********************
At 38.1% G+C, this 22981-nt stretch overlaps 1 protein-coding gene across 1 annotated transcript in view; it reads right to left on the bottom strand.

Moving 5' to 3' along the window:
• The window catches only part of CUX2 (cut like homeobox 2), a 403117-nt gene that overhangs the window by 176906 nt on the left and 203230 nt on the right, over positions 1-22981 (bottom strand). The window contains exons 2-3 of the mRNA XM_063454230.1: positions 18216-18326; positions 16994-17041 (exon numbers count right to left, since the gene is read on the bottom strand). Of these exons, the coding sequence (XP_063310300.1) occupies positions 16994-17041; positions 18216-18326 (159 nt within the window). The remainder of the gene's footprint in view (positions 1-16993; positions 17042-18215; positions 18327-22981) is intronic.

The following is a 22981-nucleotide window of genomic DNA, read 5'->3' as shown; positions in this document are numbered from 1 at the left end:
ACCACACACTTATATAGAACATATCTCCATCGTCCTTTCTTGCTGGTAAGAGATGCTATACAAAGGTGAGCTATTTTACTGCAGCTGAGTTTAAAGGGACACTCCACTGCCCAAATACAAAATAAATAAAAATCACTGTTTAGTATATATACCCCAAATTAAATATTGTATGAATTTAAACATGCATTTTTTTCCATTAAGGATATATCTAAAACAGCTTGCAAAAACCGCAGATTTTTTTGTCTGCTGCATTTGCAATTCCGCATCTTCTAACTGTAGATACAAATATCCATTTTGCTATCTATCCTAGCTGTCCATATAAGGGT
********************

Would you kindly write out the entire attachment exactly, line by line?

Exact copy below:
At 38.1% G+C, this 22981-nt stretch overlaps 1 protein-coding gene across 1 annotated transcript in view; it reads right to left on the bottom strand.

Moving 5' to 3' along the window:
• The window catches only part of CUX2 (cut like homeobox 2), a 403117-nt gene that overhangs the window by 176906 nt on the left and 203230 nt on the right, over positions 1-22981 (bottom strand). The window contains exons 2-3 of the mRNA XM_063454230.1: positions 18216-18326; positions 16994-17041 (exon numbers count right to left, since the gene is read on the bottom strand). Of these exons, the coding sequence (XP_063310300.1) occupies positions 16994-17041; positions 18216-18326 (159 nt within the window). The remainder of the gene's footprint in view (positions 1-16993; positions 17042-18215; positions 18327-22981) is intronic.

The following is a 22981-nucleotide window of genomic DNA, read 5'->3' as shown; positions in this document are numbered from 1 at the left end:
ACCACACACTTATATAGAACATATCTCCATCGTCCTTTCTTGCTGGTAAGAGATGCTATACAAAGGTGAGCTATTTTACTGCAGCTGAGTTTAAAGGGACACTCCACTGCCCAAATACAAAATAAATAAAAATCACTGTTTAGTATATATACCCCAAATTAAATATTGTATGAATTTAAACATGCATTTTTTTCCATTAAGGATATATCTAAAACAGCTTGCAAAAACCGCAGATTTTTTTGTCTGCTGCATTTGCAATTCCGCATCTTCTAACTGTAGATACAAATATCCATTTTGCTATCTATCCTAGCTGTCCATATAAGGGT